Greetings cards – online or in-store

Greetings cards – online or in-store

Happy Birthday…Get well soon…Good luck in your new job.  Greetings cards have been a regular feature in sharing our thoughts and feeling since the 1850’s.

For 150 years the process of buying a card and sending it hasn’t much changed. You would pop into a shop, buy your card, think of some kind words, post it and job done.

But with the advent of the internet you can now buy your cards online rather than in-store.

Since 2000, pundits have been prophesising that the Internet would kill off most industries, including the greeting cards. This mantra seemed to carry more weight, when Clinton Cards was put into Administration in 2012.  But what is interesting, is that sales of single cards in shops, garage and supermarkets is still growing.  The growth may not be huge, but it is still there.

In 2011, sales rose by 3% compared with 2009.  Take Christmas Cards.  A Royal Mail survey, highlighted that 80% of people would prefer to receive a traditional card rather than a digital version.  That’s a no-brainer.  There is almost no sentiment in an e-card, to me I can’t help wonder that it sounds lazy.

But, that is only part of the equation.  Whilst the internet has not destroyed the industry, it may be disrupting buying habits.  Back in 2000 Moonpig was launched and it has been offering personalised greetings cards International cards.  Rather than paying for air postage, why not send your card through Moonpig’s Australian branch – clever.

Oh…the price of stamps these days

The price of stamps have steadily risen over the years, since 2000, the price of a first class stamp has more than doubled.  That I’m afraid will be a constant.  Adding 60p for a first class stamp, or 50p for a second class stamp to the cost of sending a card can be expensive, especially around Christmas time.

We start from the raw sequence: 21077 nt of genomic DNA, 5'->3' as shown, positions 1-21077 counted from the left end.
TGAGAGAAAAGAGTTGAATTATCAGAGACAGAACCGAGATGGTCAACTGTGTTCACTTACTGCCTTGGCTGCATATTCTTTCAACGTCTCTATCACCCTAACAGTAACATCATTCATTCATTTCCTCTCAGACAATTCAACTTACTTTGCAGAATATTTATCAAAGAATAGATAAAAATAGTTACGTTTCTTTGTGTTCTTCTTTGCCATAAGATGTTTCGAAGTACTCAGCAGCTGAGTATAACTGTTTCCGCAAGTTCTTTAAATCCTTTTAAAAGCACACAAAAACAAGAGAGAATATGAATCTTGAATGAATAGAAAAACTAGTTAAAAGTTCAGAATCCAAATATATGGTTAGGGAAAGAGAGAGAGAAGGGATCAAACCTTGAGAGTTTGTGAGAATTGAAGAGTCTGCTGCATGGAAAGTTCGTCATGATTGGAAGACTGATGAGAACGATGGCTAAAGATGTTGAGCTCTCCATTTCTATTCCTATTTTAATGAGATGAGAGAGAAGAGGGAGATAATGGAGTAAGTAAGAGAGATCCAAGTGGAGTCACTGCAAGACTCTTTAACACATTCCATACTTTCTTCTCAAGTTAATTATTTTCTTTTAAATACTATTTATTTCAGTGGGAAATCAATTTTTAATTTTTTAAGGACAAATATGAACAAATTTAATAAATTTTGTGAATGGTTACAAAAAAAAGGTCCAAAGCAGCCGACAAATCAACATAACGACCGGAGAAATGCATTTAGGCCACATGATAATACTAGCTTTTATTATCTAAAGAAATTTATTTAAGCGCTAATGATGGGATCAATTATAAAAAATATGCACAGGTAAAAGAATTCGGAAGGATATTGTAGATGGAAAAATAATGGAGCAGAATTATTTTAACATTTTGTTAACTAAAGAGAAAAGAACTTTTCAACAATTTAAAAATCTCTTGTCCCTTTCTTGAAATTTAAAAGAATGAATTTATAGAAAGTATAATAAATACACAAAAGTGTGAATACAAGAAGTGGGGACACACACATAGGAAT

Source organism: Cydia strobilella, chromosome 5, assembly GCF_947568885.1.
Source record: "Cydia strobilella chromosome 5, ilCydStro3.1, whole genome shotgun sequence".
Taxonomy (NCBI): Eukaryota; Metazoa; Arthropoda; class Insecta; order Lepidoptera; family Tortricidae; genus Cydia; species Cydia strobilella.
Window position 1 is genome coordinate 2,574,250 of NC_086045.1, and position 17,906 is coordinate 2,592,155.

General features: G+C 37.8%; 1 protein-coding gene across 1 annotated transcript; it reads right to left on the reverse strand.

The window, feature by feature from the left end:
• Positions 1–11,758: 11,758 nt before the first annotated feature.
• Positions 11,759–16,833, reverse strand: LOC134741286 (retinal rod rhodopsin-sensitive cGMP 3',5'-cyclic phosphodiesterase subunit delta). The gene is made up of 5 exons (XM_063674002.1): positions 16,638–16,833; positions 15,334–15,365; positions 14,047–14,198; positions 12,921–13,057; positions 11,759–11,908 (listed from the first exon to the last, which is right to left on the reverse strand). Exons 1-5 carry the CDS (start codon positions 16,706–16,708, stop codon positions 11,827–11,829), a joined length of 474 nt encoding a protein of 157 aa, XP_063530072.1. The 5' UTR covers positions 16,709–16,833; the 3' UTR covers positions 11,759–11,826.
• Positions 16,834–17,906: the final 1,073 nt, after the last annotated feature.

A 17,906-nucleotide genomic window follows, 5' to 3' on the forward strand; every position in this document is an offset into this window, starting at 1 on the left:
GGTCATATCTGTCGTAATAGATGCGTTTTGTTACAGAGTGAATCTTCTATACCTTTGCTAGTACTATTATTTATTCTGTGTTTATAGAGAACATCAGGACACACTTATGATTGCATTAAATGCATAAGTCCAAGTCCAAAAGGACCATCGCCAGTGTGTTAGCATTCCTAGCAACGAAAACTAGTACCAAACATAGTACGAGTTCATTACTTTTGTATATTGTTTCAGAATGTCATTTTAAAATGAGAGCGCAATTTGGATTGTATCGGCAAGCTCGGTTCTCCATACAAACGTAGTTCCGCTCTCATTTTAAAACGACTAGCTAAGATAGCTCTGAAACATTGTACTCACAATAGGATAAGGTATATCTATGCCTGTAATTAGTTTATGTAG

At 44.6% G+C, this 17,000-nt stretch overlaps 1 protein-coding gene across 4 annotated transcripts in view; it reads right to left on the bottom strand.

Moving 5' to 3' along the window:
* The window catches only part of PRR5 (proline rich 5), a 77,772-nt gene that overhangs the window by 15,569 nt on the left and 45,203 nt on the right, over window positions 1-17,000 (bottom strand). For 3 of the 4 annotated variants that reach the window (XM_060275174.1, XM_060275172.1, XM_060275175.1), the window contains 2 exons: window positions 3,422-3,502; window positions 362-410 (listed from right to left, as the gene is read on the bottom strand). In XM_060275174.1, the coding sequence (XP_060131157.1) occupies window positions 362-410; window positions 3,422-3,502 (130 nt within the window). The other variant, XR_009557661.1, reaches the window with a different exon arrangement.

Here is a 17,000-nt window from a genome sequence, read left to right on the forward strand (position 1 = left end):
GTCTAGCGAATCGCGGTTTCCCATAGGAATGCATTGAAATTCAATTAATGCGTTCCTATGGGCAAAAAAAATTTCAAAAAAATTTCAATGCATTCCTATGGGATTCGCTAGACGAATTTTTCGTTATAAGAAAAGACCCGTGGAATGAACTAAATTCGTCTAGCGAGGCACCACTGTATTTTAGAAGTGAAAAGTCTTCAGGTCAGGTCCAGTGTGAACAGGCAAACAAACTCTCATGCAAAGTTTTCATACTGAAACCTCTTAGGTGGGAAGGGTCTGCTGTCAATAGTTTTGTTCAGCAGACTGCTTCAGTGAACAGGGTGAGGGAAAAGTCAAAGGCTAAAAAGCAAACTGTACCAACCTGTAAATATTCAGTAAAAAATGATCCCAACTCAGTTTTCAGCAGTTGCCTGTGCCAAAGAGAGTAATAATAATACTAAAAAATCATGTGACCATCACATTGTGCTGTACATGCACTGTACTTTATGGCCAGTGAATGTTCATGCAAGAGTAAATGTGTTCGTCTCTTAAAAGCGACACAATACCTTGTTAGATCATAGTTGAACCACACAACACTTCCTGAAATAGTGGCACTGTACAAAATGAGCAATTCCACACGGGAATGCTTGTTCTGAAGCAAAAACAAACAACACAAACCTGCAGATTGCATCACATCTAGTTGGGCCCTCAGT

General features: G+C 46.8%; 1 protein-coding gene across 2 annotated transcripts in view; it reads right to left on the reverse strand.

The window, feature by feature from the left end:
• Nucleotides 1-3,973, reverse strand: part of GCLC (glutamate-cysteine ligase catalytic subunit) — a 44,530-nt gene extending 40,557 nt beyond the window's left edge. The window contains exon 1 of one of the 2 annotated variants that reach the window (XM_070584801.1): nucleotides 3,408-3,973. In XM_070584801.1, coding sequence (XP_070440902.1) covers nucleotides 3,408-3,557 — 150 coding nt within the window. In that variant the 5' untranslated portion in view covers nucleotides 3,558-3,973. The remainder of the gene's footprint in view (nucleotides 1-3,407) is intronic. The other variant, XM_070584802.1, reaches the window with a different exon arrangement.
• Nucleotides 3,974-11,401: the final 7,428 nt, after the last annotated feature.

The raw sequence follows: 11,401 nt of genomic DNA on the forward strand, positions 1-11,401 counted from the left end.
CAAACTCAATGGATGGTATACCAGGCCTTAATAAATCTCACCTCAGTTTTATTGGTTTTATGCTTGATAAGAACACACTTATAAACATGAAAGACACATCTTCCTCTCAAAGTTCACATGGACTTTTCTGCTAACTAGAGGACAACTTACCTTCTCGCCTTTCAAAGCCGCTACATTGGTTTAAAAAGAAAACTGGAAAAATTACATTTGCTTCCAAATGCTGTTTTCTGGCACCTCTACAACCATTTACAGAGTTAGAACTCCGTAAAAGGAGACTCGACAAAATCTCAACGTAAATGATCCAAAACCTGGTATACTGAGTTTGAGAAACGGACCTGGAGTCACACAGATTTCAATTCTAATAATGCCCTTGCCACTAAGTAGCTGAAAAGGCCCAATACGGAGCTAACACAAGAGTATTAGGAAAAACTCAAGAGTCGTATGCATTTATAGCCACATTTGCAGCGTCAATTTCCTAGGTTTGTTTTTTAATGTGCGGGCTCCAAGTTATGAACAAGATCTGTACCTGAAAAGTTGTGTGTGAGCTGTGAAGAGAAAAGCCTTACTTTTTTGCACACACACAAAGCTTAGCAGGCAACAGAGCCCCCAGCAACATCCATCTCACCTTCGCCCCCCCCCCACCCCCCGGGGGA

There is no doubt that the market is presenting challenges.  Pressures from online, the cost of stamps and digital all bear down on independent retailers.  But it doesn’t have to be all bad news.  Clintion Cards may have gone…sales growth continues and that means there is more to share around.

Online or On the High Street. It’s not a war – it should be about working together

One again the High Street has come under fire.  Shortly after the news that HMV, Blockbusters and Jessops have slipped into administration has come the announcement from Mark Prisk – the local growth minister “that our high streets will need to change to prosper”.

As long as I can remember, the High Street has been ‘under attack’.  The introduction of online shops and the 4 year economic down turn has accelerated this.  With no signs of a changing economy, despite the New Bank of England’s Governor my worry, a view supported by KPMG’s Head of Retail in the UK, is that belt tightening will still be the order of the day.

One of the recently announced issues that the Future of High Street Forum will look at is; “Making it easier for empty spaces to be filled by pop-up shops”.  On paper this sounds a good idea,

Some of the pop-up shops I have seen look terrific.  They have an edgy look and feel and the products may be unique and unavailable elsewhere.

Others on the other hand are cheap looking and unappealing. I worry that pop up shops are not a big enough pull.

Also up for discussion is converting yet more of our space into residential property.  I really think this should be considered with care. Our High Street includes a variety of businesses from shop, café’s bars and restaurants.  Residential properties will indeed increase footfall with town centers, but is it the needed footfall that spends?

Furthermore, I read a report from the retail think tank, which discussed incorporating online into the retail process.  This will work for the big brands but for the smaller independents this is simply cost s prohibitive,

My view is that a blueprint for success will include a healthy mixture of anchor stores such as the major high street chains and lots of independents.  Transport and rates need to be part of the discussion.

It’s clear that no-one wants the High streets to die. There is a need to try and encourage businesses and shoppers back.

But it shouldn’t be a war between online and on-the-High Street, or car parking, business rates or the weather.  This is a complex issue, not one thing will cure the problem and not one person will have all the answers to be a fruitful discussion nothing should “off-the table”

Wire Fittings has been providing displays stands to independent retails and major high street chains for years.